Donald Trump is not yet President of the United States.
In fact technically, he is not yet even President-Elect of the United States.
The process of electing a President only begins with the votes being counted on the night of the Tuesday after the first Monday in November. Those are unofficial totals. They don't become official until the Secretary of State or equivalent official in each state and D.C., where the 51 separate elections for President are conducted, certifies them.
Once the totals are official, each state's slate of Electors is notified, according to the laws of their respective states, which will be called to cast a vote for President. Maine and Nebraska apportion Electors both statewide and by congressional district; all other states and D.C. go winner-take-all. Since the Constitution empowers state legislatures to decide how Electors are to be chosen, either option is legitimate -- as would be letting the sitting legislature at the time name Electors without consulting voters at all.
Once the 51 slates of Electors have been named, they are called to their respective state capitals (or appropriate venue in D.C.) to cast their ballots next Monday, December 19.
Once cast, the votes are then sent to Washington to be counted before a joint session of Congress, which is set to occur on January 6, 2017.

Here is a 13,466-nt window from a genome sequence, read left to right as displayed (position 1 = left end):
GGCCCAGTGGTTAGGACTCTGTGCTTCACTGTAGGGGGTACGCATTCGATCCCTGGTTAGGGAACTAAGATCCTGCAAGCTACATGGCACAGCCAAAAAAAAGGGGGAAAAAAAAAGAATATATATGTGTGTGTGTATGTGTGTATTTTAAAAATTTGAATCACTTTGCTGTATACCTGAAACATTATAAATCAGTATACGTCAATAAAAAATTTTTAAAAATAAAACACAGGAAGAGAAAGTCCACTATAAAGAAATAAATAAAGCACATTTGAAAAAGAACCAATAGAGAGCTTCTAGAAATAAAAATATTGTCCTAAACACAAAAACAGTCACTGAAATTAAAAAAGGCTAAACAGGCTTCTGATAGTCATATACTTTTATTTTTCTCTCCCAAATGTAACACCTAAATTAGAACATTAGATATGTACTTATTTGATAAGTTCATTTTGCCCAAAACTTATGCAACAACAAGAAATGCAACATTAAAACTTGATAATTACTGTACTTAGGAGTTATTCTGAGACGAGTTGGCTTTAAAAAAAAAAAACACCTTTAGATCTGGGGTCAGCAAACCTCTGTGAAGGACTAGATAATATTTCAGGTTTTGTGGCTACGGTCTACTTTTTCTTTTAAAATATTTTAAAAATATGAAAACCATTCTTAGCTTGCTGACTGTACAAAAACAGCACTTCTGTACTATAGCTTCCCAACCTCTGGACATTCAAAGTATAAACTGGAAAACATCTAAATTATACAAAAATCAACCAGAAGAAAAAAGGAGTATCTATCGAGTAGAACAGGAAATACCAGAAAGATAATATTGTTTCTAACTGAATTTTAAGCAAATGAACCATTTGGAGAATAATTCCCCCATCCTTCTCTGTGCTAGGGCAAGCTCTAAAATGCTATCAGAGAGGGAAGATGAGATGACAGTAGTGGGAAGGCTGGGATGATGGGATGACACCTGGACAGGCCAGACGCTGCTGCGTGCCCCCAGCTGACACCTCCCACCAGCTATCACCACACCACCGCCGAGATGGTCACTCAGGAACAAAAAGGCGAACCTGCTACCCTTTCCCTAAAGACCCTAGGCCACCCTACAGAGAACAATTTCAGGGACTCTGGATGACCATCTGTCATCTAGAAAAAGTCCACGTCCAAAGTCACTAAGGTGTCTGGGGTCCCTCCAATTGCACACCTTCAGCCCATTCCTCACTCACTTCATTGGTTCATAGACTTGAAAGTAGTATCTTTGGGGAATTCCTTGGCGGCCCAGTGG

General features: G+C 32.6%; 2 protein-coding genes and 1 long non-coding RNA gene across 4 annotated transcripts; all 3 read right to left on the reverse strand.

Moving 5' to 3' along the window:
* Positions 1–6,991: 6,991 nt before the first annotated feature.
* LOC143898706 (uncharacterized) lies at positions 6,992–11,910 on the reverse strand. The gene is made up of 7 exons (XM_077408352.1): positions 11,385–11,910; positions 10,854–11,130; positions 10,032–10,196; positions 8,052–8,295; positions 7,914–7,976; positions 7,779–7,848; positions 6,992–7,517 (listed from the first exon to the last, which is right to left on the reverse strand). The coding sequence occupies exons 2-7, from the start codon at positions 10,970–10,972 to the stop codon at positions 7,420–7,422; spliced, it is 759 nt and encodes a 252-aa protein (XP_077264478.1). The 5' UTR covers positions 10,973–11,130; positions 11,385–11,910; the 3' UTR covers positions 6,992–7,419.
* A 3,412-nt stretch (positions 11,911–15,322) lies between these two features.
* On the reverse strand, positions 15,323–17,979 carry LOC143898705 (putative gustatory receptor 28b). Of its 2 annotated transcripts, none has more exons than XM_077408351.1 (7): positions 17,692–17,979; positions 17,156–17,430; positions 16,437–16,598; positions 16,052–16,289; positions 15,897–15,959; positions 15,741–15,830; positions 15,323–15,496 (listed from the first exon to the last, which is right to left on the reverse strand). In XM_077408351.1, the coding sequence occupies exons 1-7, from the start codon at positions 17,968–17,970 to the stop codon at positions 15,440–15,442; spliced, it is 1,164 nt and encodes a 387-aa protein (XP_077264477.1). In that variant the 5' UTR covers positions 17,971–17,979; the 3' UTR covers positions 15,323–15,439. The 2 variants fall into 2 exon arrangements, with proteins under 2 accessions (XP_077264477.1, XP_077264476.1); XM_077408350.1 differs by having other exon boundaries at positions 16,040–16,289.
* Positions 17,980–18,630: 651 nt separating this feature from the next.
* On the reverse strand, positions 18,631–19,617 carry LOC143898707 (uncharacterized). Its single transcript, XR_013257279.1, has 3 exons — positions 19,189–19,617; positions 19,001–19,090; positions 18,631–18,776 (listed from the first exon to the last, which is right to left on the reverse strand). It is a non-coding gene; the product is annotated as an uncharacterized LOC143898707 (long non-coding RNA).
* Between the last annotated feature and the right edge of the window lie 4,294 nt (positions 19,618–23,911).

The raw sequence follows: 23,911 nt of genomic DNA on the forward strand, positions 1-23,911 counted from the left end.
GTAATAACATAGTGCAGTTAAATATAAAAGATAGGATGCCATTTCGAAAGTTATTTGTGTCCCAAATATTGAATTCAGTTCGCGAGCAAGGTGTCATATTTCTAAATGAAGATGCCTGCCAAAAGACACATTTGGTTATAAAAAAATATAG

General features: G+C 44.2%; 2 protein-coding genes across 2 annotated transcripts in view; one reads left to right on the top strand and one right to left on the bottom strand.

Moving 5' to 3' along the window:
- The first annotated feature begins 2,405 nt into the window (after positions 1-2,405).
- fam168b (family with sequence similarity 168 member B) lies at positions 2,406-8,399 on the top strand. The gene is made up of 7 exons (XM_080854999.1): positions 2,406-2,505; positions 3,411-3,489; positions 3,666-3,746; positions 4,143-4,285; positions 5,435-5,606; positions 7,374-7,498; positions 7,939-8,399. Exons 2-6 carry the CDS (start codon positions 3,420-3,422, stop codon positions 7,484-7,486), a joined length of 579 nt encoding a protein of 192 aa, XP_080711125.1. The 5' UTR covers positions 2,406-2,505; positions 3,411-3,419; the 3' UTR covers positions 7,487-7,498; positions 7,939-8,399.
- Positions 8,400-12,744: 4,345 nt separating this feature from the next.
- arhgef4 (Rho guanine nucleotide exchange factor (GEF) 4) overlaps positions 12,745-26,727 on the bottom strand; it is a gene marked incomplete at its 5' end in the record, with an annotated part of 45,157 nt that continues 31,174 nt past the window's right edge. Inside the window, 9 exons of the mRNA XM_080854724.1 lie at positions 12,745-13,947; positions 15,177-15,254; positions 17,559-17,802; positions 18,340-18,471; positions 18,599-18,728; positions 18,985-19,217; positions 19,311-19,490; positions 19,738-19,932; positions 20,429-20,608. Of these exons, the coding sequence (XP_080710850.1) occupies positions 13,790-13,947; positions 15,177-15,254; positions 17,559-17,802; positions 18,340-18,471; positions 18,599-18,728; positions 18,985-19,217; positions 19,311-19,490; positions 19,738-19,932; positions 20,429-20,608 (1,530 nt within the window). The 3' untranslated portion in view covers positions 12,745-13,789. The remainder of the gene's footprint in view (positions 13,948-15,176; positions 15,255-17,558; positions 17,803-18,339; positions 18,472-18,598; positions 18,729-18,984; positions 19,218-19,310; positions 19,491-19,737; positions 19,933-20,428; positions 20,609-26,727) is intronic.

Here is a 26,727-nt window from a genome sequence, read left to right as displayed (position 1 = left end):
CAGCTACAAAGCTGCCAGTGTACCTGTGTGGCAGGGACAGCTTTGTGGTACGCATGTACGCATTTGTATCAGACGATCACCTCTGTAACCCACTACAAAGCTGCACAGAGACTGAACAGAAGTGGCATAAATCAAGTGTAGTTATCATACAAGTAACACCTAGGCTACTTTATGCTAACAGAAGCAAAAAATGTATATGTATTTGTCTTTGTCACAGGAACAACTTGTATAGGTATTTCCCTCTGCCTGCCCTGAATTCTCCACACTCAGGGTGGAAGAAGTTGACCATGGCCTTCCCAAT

For all but two weeks before the Inaugural Ceremony on January 20, there is no "president-elect." There is a presumed president-elect, and given the stability and predictability of the process over the centuries we have grown accustomed to acting as though the presumed president-elect is, in fact, the president-elect. So far it has worked out that way.
Only after the President of the Senate -- in this case Vice President Joseph R. Biden -- announces the result of the Electors' votes will Trump (barring some surprise) actually become President-Elect. As a result, at 12:00 noon Eastern Standard Time on January 20, 2017, he will become President of the United States.
Under the Constitution as amended, the term of the incumbent President ends at precisely that instant and he loses the powers of the office immediately; there is no circumstance under which, constitutionally, he can retain them. His successor cannot take up those powers until he has sworn the Inaugural Oath, but he already holds the office.
If the shit hits the fan and there is no President-Elect by noon on January 20, there are provisions in place dictating who shall exercise the powers of President after that time, and what must be done, if anything, to finalize the succession. Again, the outgoing incumbent can't continue in office if he is not the President-Elect.
One of the more contentious elections of recent times took place in 1960, in which Senator John F. Kennedy, Democrat, ultimately defeated his Republican opponent, Vice President Richard M. Nixon. Despite mutterings about election fraud favoring Kennedy, Nixon solemnly carried out one of his last constitutional duties on January 6, 1961, announcing his former election opponent as President-Elect of the United States.